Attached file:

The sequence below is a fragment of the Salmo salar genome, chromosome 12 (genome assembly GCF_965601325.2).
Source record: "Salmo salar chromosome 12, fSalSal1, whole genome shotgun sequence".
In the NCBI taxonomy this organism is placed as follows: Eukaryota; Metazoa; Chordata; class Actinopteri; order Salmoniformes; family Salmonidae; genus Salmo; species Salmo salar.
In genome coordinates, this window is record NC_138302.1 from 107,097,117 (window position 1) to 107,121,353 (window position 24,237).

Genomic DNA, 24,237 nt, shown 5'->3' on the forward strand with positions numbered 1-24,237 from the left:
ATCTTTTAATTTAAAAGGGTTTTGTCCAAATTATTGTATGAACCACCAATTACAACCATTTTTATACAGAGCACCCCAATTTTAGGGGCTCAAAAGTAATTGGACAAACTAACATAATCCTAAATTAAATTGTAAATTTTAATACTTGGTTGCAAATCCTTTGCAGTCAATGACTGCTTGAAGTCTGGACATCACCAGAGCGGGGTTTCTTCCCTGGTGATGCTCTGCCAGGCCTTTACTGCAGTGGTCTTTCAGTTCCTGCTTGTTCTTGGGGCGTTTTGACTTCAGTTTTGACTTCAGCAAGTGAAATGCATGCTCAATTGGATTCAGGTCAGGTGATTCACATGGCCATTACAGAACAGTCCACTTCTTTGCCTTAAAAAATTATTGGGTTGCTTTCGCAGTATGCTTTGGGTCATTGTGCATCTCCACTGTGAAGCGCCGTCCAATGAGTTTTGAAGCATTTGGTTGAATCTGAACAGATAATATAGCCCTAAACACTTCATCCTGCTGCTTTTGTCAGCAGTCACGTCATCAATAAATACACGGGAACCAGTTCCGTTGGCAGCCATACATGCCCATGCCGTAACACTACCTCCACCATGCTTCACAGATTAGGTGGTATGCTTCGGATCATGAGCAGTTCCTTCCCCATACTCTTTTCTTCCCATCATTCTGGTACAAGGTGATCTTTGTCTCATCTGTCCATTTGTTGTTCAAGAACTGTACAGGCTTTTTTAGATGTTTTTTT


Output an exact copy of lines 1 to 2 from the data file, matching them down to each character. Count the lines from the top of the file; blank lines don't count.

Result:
The sequence below is a fragment of the Salmo salar genome, chromosome 12 (genome assembly GCF_965601325.2).
Source record: "Salmo salar chromosome 12, fSalSal1, whole genome shotgun sequence".